Anomaly Six software lets its customers browse all of this data in a convenient and intuitive Google Maps-style satellite view of Earth. Users need only find a location of interest and draw a box around it, and A6 fills that boundary with dots denoting smartphones that passed through that area. Clicking a dot will provide you with lines representing the device’s — and its owner’s — movements around a neighborhood, city, or indeed the entire world.
To fully impress upon its audience the immense power of this software, Anomaly Six did what few in the world can claim to do: spied on American spies. “I like making fun of our own people,” Clark began. Pulling up a Google Maps-like satellite view, the sales rep showed the NSA’s headquarters in Fort Meade, Maryland, and the CIA’s headquarters in Langley, Virginia. With virtual boundary boxes drawn around both, a technique known as geofencing, A6’s software revealed an incredible intelligence bounty: 183 dots representing phones that had visited both agencies potentially belonging to American intelligence personnel, with hundreds of lines streaking outward revealing their movements, ready to track throughout the world. “So, if I’m a foreign intel officer, that’s 183 start points for me now,” Clark noted.
Clark was able to show the location history for each of those nearly two hundred devices for, according to Biddle and Poulson, up to a year’s worth of tracking. Any of these devices were easily de-anonymized because, well, Anomaly Six had their entire location history. It is worth being cautious about their capabilities given the self-promotional context of these claims, but multiple experts told the Intercept they felt believable.
Byron Tau of the Wall Street Journal has previously reported on Anomaly Six’s capabilities, which are derived from the inclusion of its SDK in third-party apps as well as the broader data broker economy. That economy is potentially open to users from other countries, given the United States’ almost non-existent protections on personal data privacy. Much of the world’s tech industry is also based in the U.S. and their privacy policies often say U.S. jurisdiction applies.
Not only does the American military-industrial complex have the ability to spy on the world’s devices, adversarial nations could create similar capabilities — again, partly thanks to the weak privacy protections afforded by U.S. law and its concentration of tech companies.
It does not really matter how well-educated you are as a consumer or user. Short of not owning anything that connects to the internet, there is no reliable way of opting out of surveillance by a company nobody really thinks about. The only way this gets improved is by minimizing data generation and collection, and through stricter privacy laws. Perhaps this is one reason why American lawmakers have been reluctant to pass such laws.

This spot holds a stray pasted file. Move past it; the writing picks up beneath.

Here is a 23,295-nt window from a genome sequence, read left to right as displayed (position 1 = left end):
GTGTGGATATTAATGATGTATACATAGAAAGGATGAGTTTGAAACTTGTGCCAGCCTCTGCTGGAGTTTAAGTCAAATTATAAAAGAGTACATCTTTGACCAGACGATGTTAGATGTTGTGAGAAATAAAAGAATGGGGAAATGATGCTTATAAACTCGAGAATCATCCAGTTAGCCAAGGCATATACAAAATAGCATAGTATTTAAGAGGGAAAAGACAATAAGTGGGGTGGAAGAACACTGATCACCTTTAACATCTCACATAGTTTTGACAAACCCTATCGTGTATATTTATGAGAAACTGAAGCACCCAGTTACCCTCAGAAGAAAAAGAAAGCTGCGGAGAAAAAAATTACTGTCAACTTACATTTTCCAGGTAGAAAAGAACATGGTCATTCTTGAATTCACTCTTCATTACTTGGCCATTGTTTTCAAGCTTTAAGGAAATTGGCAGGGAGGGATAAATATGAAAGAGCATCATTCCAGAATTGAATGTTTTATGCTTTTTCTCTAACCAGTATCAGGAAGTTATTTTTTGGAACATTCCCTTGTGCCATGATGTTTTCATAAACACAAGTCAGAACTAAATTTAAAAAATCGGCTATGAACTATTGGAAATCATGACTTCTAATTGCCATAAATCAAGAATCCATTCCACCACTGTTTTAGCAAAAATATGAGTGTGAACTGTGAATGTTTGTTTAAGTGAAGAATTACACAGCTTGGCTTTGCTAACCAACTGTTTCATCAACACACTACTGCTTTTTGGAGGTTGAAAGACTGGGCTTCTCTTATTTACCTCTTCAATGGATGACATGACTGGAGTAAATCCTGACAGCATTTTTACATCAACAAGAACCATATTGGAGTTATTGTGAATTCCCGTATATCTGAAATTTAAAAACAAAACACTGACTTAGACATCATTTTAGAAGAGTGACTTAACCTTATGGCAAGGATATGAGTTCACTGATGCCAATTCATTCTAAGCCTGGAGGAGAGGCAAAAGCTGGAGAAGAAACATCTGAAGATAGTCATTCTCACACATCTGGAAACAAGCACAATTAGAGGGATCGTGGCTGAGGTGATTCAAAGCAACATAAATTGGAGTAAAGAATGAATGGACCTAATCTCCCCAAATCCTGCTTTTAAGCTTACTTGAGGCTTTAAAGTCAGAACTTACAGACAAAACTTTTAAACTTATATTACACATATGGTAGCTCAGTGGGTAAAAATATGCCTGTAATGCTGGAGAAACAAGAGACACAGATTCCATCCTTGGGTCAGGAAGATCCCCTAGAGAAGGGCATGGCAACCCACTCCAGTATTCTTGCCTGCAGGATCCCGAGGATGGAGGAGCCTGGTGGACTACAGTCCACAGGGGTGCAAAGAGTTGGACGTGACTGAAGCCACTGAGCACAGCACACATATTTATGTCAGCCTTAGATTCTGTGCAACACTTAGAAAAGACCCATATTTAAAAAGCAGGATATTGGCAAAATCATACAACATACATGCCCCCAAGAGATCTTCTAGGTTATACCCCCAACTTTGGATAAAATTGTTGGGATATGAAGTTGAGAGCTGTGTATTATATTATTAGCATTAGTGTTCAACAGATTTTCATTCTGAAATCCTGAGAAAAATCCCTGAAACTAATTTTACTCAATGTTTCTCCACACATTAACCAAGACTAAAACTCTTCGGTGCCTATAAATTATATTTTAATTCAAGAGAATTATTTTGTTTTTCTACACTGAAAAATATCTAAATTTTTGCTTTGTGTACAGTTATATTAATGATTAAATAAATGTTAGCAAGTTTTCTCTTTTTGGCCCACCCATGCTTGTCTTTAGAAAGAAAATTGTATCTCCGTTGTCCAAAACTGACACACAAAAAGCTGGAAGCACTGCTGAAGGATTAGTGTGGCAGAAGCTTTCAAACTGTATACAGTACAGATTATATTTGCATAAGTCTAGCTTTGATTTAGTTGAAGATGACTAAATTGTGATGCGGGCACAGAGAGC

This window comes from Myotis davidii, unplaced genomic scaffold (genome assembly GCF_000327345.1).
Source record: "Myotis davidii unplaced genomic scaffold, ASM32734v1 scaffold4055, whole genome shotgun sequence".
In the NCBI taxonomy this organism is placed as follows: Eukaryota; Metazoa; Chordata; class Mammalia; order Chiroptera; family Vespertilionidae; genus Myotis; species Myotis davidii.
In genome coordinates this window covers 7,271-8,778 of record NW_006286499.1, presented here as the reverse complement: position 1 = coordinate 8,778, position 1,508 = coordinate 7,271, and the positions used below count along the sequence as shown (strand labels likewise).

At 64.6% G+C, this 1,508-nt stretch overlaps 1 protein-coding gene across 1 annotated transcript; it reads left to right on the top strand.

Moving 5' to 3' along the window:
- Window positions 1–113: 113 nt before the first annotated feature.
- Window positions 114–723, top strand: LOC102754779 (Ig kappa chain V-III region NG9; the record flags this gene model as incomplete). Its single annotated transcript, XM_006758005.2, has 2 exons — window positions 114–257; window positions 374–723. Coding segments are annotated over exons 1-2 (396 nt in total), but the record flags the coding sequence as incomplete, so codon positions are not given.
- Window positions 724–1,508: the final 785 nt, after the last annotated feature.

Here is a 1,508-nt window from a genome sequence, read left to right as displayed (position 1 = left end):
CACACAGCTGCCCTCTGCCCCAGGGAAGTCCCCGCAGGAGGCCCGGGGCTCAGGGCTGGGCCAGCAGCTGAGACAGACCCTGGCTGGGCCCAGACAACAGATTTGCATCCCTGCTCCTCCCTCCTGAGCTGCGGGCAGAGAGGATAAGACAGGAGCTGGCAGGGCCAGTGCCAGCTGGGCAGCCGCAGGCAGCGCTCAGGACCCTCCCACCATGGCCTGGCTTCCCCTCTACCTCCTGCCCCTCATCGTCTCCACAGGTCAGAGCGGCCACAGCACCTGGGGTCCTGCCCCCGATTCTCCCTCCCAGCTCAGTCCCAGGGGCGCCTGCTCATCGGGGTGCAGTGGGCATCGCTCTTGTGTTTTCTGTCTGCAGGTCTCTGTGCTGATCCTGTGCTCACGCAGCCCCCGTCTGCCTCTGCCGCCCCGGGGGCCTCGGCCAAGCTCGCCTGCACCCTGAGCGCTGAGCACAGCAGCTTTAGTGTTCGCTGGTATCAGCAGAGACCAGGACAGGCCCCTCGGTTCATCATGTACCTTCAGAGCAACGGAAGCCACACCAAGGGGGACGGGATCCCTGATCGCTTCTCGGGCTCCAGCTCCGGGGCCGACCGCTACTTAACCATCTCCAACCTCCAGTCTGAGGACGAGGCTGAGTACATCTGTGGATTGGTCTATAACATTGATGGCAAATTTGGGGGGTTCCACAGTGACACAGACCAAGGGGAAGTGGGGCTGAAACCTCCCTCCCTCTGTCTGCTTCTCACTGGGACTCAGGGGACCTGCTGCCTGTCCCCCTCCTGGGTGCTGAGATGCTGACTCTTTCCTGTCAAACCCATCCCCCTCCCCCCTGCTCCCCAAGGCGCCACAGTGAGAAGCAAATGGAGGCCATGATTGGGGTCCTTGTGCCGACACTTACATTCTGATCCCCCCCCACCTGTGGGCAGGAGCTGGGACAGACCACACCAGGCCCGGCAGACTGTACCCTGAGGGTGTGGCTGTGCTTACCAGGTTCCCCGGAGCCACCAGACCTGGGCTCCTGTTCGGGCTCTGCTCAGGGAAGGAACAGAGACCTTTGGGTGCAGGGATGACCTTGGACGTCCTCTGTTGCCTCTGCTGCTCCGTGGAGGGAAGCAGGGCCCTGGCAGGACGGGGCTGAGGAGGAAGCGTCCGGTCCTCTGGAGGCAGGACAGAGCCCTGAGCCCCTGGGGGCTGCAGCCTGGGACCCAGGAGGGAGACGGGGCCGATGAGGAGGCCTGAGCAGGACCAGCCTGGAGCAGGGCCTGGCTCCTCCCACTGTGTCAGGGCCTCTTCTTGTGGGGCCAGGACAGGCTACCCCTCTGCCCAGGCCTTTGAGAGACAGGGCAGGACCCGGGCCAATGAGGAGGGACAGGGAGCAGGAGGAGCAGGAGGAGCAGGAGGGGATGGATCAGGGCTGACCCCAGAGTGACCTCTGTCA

A group of academics found that YouTube rarely suggests videos that might feature conspiracy theories, extreme bigotry or quack science to people who have shown little interest in such material. And those people are unlikely to follow such computerized recommendations when they are offered. The kittens-to-terrorist pipeline is extremely uncommon.
That doesn’t mean YouTube is not a force in radicalization. The paper also found that research volunteers who already held bigoted views or followed YouTube channels that frequently feature fringe beliefs were far more likely to seek out or be recommended more videos along the same lines.
“Nuance” is used as the headline of Ovide’s article, and I think that is a good way of framing this research. Just as it was never the case that YouTube’s recommendation always pushed people toward extremism, it is also not the case that it never does; this research does not automatically disprove past studies or articles about extremist pipelines on YouTube.
This new study (PDF), from Annie Chen et al., suggests those changes may have worked. Their participants browsed YouTube between July and December 2020:
Using data on web browsing, we provide behavioral measures of exposure to videos from alternative and extremist channels on YouTube. Our results indicate that exposure to these videos after YouTube’s algorithmic changes in 2019 is relatively uncommon and heavily concentrated in a small minority of participants who previously expressed high levels of hostile sexism and racial resentment. These participants frequently subscribe to the channels in question and reach the videos that they produce via external links. By contrast, we find relatively little evidence of people falling into so-called algorithmic “rabbit holes.” Recommendations to videos from alternative and extremist channels on YouTube are very rare when respondents are watching other kinds of content and concentrated among subscribers to the channels in question.
The last part of this paragraph is, I think, still concerning. On page 20, the researchers show that recommendations typically match the type of materials users are already watching. So if someone saw a video from a mainstream media channel, they got mostly mainstream media recommendations. Similarly, someone watching videos from an extremist channel would fill their recommendations for other extremist media. To me, this appears to be an acknowledgement that YouTube’s recommendations can serve to deepen a hole the company began digging many years ago, but it is mostly sequestering those users into their own bubble. I am not sure that is a good thing — is it good for society that YouTube automatically encourages some people to binge-watch David Duke’s bile and spew? It seems more responsible to remove videos from these kinds of channels from everyone’s recommendations.